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The Honduran government suspended constitutional rights and called for the military to enforce a curfew and disperse protesters over the weekend after a contested election plunged the Central American country into a political crisis.
Honduras is in a state of hostile uncertainty, where ambiguity regarding the outcome of elections has led to deadly confrontations with state forces.
On Saturday, The Associated Press reported that the main opposition candidate Salvador Nasralla called for the presidential elections to be held again.
" 'I have asked them to repeat the elections, but only those for the presidency, with the aim of resolving the crisis that Honduras is suffering,' Nasralla told The Associated Press. But he said the new election 'would be under the supervision of an international electoral tribunal, not the local one, because there aren't sufficient conditions to guarantee' the vote would be fair."
Supporters of Nasralla, who represents the Opposition Alliance Against the Dictatorship coalition, took to the streets in response to the contested election, saying the voting results were manipulated in order for current, U.S.-friendly President Juan Orlando Hernandez to remain in power.
The government announced on Friday that a curfew will be in effect for 10 days, from 6 p.m. to 6 a.m.
In the early hours of Saturday morning, protests in Tegucigalpa — the country's capital — turned deadly, when 19-year-old Kimberly Dayana Fonseca was shot and killed as troops opened fire on unarmed protesters, The Guardian reported.
Honduras is one of the most violent countries in the Western Hemisphere, where gang and drug violence make it hold one of the world's highest murder rates. The past week in Honduras has been a turbulent roller coaster, where the disputed election results have further shoved the country towards a crumbling ledge.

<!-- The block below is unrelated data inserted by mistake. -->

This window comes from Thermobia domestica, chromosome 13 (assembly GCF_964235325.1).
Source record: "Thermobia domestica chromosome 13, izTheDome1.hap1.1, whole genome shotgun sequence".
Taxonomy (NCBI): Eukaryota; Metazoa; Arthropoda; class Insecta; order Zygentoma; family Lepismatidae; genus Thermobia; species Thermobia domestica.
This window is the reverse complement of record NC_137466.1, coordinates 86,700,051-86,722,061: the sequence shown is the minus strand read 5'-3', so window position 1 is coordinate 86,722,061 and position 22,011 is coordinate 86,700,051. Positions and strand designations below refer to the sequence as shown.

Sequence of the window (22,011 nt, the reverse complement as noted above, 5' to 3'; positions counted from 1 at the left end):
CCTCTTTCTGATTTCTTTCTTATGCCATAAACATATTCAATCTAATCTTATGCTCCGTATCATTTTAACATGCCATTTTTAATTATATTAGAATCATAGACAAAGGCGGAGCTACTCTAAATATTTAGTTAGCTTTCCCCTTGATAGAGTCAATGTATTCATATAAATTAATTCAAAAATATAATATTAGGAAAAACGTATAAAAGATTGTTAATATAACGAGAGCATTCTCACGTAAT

A week of waiting
President Hernandez, who represents the right-wing National Party, had been running for a second term. A report from the Carnegie Endowment for International Peace earlier this year criticized the president's efforts to consolidate the Honduran government under his party, and the website The Intercept recently reported on Hernandez's alleged links to drug trafficking.
However, after taking office in early 2014, Hernandez's tough anti-crime push won support among many Hondurans.
Nasralla, a former sportscaster, challenged Hernandez by running on a platform of fighting corruption under an alliance of various center-left and left-wing parties.
Prior to the elections held last Sunday, rumblings of electoral fraud had been spreading. A day earlier, The Economist released a report on an obtained recording, where alleged members of Hernandez's National Party could be heard planning to rig the election. The magazine did not confirm the recording's authenticity.
Almost 10 hours passed after voting ended before the electoral commission — run by members of the incumbent's National Party — released any information, The New York Times reported. On Monday, Nasralla had taken the lead, with 57 percent of the votes counted by the commission. The opposition candidate had 45 percent of the vote, a 5-point lead to Hernandez's 40 percent. Nasralla declared himself the winner.
But the electoral commission then stalled, failing to release information as the country waited anxiously for the rest of the results to come in. This prompted European Union election observers to place pressure on officials for a quicker release of information.
Counting resumed on Tuesday afternoon, but the gap began to close. Both Nasralla and Hernandez signed an Organization of American States agreement, where they agreed to accept the commission's results.